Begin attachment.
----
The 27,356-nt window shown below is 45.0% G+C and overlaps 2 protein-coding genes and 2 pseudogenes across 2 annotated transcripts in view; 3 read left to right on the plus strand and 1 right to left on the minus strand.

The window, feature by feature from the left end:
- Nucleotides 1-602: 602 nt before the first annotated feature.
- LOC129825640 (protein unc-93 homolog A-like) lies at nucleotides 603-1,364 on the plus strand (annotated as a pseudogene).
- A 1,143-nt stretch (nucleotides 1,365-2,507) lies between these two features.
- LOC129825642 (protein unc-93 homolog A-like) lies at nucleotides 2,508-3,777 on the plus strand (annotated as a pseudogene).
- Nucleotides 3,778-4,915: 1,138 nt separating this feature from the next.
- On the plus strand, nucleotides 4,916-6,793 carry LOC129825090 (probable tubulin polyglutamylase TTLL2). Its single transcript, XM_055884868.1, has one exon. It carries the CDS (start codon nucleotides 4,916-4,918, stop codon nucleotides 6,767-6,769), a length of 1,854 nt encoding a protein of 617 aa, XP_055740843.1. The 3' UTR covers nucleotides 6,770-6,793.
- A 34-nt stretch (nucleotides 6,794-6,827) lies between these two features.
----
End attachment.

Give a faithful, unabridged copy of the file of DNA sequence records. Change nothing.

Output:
The 27,356-nt window shown below is 45.0% G+C and overlaps 2 protein-coding genes and 2 pseudogenes across 2 annotated transcripts in view; 3 read left to right on the plus strand and 1 right to left on the minus strand.

The window, feature by feature from the left end:
- Nucleotides 1-602: 602 nt before the first annotated feature.
- LOC129825640 (protein unc-93 homolog A-like) lies at nucleotides 603-1,364 on the plus strand (annotated as a pseudogene).
- A 1,143-nt stretch (nucleotides 1,365-2,507) lies between these two features.
- LOC129825642 (protein unc-93 homolog A-like) lies at nucleotides 2,508-3,777 on the plus strand (annotated as a pseudogene).
- Nucleotides 3,778-4,915: 1,138 nt separating this feature from the next.
- On the plus strand, nucleotides 4,916-6,793 carry LOC129825090 (probable tubulin polyglutamylase TTLL2). Its single transcript, XM_055884868.1, has one exon. It carries the CDS (start codon nucleotides 4,916-4,918, stop codon nucleotides 6,767-6,769), a length of 1,854 nt encoding a protein of 617 aa, XP_055740843.1. The 3' UTR covers nucleotides 6,770-6,793.
- A 34-nt stretch (nucleotides 6,794-6,827) lies between these two features.